As far as gaming goes, MX technology gives a noticeable improvement over the competition. I was able to snipe enemies in Medal of Honor and No One Lives Forever 2 with much more precision then before. Picking off small targets from afar was much more easier due to the MX’s enhanced tracking capabilities. I also noticed an improvement in games like Rollercoaster Tycoon 2 where selecting and moving objects was much easier than before. However, the most noticeable improvements came in Photoshop where precision movements are required. I had little to no problem touching up and refining the fine edges of my images thanks to the smoothness of the mouse. The enhancements are easily noticed, from the most demanding games to the every day tasks, this mouse can do it all.
Nothing’s perfect and the MX700 eventually succumbs to a few faults. The included software negates the usage of the scroll wheel in some applications and games. It seems to be entirely random, the wheel works in Medal of Honor but not in Unreal Tournament 2003 and No One Lives Forever 2. The problem can be remedied by simply shutting down the Logitech Mouse program but it still shouldn’t exist. Logitech has informed us that a fix for this problem is currently in the works and should be released in the very near future.

The high price point also places this mouse out of the range of the average consumer. Paying $79.95 for a mouse that is essentially an un-corded version of the MX500 might be too bitter of a pill for one to swallow, especially when the MX500 can be had for $49.95 or less. The designs and performances of the mice are exactly the same so you’re essentially paying $30 to rid yourself of a cord that doesn’t really prove to be too burdensome in the first place.

When John, the resident GN hardware guru, informed me that Logitech had sent him a pair of racing gloves to prepare himself for the mice, I admit that I had quite the chuckle. I knew that Logitech would deliver an amazing mouse but I didn’t think that it would impress me quite this much. I’m often fearful of wireless mice because they can never seem to keep up with the demands of today’s fast-paced shooters. I can say wholeheartedly that the MX700 suffers from no such problems. There were no problems keeping up with my jerky movements and I never once had the mouse go haywire on me. At times I forgot that this was a wireless mouse and found myself instinctively tugging at the nonexistent cord. The Logitech MX700 is by far the most advanced and well-designed mouse to ever appear on the market.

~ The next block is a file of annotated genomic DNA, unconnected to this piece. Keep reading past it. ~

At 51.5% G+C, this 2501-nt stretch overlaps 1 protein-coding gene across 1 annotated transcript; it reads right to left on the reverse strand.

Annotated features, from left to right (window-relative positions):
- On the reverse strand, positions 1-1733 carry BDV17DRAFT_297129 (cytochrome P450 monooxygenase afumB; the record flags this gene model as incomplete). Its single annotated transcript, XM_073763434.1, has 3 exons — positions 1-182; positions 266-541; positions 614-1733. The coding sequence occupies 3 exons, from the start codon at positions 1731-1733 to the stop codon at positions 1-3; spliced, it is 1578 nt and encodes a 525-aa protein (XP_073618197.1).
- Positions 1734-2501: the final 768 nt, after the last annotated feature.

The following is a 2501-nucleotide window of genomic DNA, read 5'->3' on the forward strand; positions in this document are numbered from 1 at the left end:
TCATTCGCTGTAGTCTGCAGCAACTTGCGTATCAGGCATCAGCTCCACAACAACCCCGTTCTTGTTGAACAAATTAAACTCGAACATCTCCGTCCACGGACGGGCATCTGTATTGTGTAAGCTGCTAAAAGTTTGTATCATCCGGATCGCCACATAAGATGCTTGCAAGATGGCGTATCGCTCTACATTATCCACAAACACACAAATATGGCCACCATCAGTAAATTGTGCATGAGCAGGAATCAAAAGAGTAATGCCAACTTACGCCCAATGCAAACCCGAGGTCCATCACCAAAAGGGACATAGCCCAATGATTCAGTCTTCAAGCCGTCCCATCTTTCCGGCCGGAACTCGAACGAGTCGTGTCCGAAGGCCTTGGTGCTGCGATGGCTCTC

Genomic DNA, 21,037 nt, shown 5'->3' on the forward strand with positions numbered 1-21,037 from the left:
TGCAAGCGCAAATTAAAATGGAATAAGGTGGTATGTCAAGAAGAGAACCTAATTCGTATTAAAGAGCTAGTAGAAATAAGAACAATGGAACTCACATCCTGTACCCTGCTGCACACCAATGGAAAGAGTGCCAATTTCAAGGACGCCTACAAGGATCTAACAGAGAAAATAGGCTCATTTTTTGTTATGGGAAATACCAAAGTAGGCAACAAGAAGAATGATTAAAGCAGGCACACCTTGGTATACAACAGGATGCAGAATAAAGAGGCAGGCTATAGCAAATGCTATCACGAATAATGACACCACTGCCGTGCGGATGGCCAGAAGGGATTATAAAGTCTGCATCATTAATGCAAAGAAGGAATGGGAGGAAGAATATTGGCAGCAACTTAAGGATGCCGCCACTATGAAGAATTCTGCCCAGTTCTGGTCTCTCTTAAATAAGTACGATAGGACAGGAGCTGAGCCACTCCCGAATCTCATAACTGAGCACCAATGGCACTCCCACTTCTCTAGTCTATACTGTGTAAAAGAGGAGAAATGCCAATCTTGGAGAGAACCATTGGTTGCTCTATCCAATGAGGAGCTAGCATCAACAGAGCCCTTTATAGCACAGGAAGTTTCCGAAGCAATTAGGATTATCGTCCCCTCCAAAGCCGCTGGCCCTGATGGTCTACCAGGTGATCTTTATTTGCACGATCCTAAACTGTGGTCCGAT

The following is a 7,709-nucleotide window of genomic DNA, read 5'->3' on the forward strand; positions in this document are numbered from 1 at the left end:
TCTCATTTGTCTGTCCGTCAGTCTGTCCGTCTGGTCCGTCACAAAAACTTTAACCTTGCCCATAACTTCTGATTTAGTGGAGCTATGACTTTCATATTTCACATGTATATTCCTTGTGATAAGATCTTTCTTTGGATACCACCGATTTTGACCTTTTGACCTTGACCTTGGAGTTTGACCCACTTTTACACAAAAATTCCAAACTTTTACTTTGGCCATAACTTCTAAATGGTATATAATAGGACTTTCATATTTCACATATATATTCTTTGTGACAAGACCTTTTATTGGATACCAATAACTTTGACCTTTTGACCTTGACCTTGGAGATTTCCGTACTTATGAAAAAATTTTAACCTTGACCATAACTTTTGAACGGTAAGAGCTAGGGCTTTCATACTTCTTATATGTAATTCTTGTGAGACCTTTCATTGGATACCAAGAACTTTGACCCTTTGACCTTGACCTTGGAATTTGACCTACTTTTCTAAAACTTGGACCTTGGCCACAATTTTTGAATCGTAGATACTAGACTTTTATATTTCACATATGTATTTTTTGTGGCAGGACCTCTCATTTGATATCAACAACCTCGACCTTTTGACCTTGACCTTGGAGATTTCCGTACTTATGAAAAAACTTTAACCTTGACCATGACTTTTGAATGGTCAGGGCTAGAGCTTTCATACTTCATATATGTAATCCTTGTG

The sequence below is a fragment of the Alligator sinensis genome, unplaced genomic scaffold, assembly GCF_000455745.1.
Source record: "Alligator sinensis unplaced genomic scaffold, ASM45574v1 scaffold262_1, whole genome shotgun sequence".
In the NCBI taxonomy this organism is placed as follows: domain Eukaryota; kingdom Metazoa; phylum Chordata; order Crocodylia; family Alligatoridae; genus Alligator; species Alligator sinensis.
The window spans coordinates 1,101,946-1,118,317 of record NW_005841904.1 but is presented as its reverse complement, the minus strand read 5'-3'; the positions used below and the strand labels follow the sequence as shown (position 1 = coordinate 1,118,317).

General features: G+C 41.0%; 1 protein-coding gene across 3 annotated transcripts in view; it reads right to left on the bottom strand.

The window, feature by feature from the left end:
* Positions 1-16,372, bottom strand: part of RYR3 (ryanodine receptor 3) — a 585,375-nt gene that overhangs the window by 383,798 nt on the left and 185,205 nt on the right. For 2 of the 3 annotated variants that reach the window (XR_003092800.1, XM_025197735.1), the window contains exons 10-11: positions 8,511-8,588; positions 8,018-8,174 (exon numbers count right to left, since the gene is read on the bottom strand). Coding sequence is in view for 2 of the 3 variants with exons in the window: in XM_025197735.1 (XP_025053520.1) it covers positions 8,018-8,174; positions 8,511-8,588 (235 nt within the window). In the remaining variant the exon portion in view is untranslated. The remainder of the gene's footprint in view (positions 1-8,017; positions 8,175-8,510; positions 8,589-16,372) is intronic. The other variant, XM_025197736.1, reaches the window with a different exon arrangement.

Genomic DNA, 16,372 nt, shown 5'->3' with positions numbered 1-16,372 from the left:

Logitech goes back to the drawing board to deliver the best mouse to ever appear on the market. Great for work and excellent for gaming, the only thing stopping you from purchasing this mouse may be the high price point.

Rating: 9.4 Excellent

* The product in this article was sent to us by the developer/company.

About Author

Gaming has been a part of my life for as long as I could remember. I can still recall many a lost nights spent playing Gyromite with that stupid robot contraption for the old NES. While I'm not as old as the rest of the crew around these parts, I still have a solid understanding of the heritage and the history of the video gaming industry.

It's funny, when I see other people reference games like Doom as "old-school" I almost begin to cringe. I bet that half of these supposed "old-school" gamers don't even remember classic games like Rise of the Triad and Commander Keen. How about Halloween Harry? Does anyone even remember the term "shareware" anymore? If you want to know "old-school" just talk to John. He'll tell you all about his favorite Atari game, Custer's Revenge.

It's okay though, ignorance is bliss and what the kids don't know won't hurt them. I'll just simply smile and nod the next time someone tells me that the best entry in the Final Fantasy franchise was Final Fantasy VII.

When I'm not playing games I'm usually busy sleeping through classes at a boring college in Southern Oregon. My current hobbies are: writing songs for punk rock bands that never quite make it, and teasing Bart about... well just teasing Bart in general. I swear the material writes itself when you're around this guy. He gives new meaning to the term "moving punching bag."

As for games, I enjoy all types except those long-winded turn-based strategy games. I send those games to my good pal Tyler, I hear he has a thing for those games that none of us actually have the time to play.

When I'm not busy plowing through a massive pile of video games I spend all of my time trying to keep my cute little girl fed. She eats a ton but damn she's so hot. Does anyone understand the Asian girl weight principal? Like they'll clean out your fridge yet still weigh less than 110 pounds.

Currently I'm playing: THUG, True Crime, Prince of Persia, Project Gotham 2 and Beyond Good & Evil. View Profile

comments powered by Disqus